RESTfu­­l Jav­a­ wit­h ­JAX­-­­RS 2.­0­ (Second Edition)

RESTEasy Client Proxies

The RESTEasy Client Proxy Framework is a different way of writing RESTful Java clients. The idea of the framework is to reuse the JAX-RS annotations on the client side. When you write JAX-RS services, you are using the specification’s annotations to turn an HTTP invocation into a Java method call. The RESTEasy Client Proxy Framework flips this around to instead use the annotations to turn a method call into an HTTP request.

You start off by writing a Java interface with methods annotated with JAX-RS annotations. For example, let’s define a RESTful client interface to the customer service application we have talked about over and over again throughout this book:

public interface CustomerResource {

   public Customer getCustomer(@PathParam("id") int id);

   public Response createCustomer(Customer customer);

   public void updateCustomer(@PathParam("id") int id, Customer cust);

This interface looks exactly like the interface a JAX-RS service might implement. Through RESTEasy, we can turn this interface into a Java object that can invoke HTTP requests. To do this, we use the org.jboss.resteasy.client.jaxrs.ResteasyWebTarget interface:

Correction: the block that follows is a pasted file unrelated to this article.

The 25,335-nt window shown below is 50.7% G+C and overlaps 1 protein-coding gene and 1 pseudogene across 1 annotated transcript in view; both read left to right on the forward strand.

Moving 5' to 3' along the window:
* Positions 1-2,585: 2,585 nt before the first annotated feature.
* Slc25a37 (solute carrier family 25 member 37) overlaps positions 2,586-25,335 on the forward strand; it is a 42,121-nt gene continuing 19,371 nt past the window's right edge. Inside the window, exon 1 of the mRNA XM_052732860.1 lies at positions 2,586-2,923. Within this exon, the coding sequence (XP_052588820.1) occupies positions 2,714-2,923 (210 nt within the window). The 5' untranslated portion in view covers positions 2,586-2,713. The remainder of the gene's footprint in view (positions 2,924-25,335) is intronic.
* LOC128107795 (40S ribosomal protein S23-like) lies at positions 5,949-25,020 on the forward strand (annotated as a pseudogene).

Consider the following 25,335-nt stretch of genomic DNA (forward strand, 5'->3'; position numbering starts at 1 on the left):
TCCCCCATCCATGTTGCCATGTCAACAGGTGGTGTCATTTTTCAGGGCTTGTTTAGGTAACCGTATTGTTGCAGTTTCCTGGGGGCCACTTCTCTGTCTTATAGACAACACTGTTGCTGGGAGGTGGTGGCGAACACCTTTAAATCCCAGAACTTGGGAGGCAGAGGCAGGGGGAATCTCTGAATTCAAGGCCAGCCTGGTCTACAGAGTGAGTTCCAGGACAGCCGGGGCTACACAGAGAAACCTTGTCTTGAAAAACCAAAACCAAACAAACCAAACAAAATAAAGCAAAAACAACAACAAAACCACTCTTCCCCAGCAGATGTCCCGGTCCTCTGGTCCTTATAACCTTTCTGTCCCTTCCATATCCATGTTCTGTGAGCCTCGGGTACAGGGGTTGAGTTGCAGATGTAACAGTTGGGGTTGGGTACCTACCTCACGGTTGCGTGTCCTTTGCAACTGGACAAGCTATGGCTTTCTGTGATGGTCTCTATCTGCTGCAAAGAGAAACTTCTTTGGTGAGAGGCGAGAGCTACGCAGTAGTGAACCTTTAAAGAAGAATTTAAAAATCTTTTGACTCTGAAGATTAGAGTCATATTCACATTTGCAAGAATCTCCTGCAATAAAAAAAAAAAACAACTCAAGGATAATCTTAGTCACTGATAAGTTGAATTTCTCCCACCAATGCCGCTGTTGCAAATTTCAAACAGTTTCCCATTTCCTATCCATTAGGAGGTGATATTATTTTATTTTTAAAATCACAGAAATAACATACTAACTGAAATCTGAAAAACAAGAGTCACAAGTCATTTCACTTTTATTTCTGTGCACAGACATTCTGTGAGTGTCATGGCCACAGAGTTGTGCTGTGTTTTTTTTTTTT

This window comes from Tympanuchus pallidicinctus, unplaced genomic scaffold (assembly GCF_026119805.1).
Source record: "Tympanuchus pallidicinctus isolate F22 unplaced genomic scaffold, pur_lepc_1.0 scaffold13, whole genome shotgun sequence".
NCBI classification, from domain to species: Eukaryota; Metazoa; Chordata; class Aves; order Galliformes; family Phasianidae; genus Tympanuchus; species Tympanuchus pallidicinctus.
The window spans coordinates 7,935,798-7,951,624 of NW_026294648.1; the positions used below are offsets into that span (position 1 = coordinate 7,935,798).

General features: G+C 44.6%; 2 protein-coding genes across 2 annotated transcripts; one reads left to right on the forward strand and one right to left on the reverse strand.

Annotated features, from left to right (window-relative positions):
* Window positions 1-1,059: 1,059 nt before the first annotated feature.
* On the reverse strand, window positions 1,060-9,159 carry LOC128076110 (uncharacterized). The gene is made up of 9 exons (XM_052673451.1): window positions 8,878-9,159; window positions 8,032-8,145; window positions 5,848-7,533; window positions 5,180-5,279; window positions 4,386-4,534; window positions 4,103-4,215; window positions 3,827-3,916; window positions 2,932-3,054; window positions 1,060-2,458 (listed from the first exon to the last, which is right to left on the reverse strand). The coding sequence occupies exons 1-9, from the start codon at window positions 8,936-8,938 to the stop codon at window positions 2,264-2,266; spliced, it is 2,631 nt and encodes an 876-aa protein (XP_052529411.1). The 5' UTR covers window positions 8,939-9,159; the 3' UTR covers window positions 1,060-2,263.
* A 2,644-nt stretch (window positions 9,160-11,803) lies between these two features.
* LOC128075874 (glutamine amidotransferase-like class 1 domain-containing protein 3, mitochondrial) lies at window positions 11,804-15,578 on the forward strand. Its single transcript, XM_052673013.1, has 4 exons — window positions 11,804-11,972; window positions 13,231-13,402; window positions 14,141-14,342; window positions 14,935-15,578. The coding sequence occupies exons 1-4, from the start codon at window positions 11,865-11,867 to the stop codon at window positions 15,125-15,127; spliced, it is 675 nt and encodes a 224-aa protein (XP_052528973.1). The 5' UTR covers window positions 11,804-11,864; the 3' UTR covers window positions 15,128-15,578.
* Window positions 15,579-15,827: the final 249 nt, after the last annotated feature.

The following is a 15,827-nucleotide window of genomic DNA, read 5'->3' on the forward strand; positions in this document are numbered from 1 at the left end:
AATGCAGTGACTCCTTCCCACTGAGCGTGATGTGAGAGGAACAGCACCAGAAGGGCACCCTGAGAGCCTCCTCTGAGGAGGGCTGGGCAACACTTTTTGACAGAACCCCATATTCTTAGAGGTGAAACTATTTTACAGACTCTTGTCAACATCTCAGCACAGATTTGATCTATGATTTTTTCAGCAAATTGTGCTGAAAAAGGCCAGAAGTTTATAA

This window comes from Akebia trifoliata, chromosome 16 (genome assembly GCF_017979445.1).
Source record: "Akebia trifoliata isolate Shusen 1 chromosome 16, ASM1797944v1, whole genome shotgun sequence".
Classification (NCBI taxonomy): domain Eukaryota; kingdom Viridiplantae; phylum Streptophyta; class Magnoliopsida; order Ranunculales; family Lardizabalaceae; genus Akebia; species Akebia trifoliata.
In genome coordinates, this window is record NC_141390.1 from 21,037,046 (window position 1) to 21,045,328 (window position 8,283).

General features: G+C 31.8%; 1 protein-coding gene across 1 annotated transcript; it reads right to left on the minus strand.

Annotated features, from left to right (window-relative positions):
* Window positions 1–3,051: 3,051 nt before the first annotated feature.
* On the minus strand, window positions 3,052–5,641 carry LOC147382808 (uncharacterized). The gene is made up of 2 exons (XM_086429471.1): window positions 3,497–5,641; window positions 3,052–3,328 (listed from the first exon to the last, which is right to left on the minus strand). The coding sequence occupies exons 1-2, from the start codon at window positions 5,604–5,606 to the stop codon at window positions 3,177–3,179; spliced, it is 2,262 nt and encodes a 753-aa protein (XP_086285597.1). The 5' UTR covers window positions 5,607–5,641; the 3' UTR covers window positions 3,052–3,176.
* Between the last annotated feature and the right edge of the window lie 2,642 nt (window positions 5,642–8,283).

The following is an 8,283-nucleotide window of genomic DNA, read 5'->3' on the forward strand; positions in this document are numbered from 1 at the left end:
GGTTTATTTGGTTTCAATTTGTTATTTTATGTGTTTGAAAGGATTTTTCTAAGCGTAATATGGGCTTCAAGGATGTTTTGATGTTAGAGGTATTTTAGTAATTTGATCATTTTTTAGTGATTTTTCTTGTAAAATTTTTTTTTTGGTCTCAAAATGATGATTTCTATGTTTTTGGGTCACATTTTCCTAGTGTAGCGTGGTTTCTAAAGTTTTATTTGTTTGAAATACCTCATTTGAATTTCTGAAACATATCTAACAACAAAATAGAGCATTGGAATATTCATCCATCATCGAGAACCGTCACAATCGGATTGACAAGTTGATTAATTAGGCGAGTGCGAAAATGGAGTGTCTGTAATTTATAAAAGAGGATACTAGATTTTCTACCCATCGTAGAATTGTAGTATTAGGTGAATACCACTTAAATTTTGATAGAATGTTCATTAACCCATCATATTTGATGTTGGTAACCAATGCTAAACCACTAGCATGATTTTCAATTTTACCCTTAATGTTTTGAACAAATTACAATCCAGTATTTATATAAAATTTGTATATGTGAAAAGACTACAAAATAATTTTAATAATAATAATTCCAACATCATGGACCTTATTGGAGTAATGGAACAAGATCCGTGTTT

Client client = ClientFactory.newClient();
WebTarget target ="");
ResteasyWebTarget target = (ResteasyWebTarget)target;

CustomerResource customerProxy = target.proxy(CustomerResource.class);

If you are using RESTEasy as your JAX-RS implementation, all you have to do is typecast an instance of WebTarget to ResteasyWebTarget. You can then invoke the ResteasyWebTarget.proxy() method. This method returns an instance of the CustomerResource interface that you can invoke on. Here’s the proxy in use:

// Create a customer
Customer newCust = new Customer();
Response response = customerProxy.createCustomer(newCust);

// Get a customer
Customer cust = customerProxy.getCustomer(333);

// Update a customer
customerProxy.updateCustomer(333, cust);

When you invoke one of the methods of the returned CustomerResource proxy, it converts the Java method call into an HTTP request to the server using the metadata defined in the annotations applied to the CustomerResource interface. For example, the getCustomer() invocation in the example code knows that it must do a GET request on the URI, because it has introspected the values of the @Path, @GET, and @PathParam annotations on the method. It knows that it should be getting back XML from the @Produces annotation. It also knows that it should unmarshal it using a JAXB MessageBodyReader, because the getCustomer() method returns a JAXB annotated class.

Advantages and Disadvantages

A nice side effect of writing Java clients with this proxy framework is that you can use the Java interface for Java clients and JAX-RS services. With one Java interface, you also have a nice, clear way of documenting how to interact with your RESTful Java service. As you can see from the example code, it also cuts down on a lot of boilerplate code. The disadvantage, of course, is that this framework, while open source, is proprietary.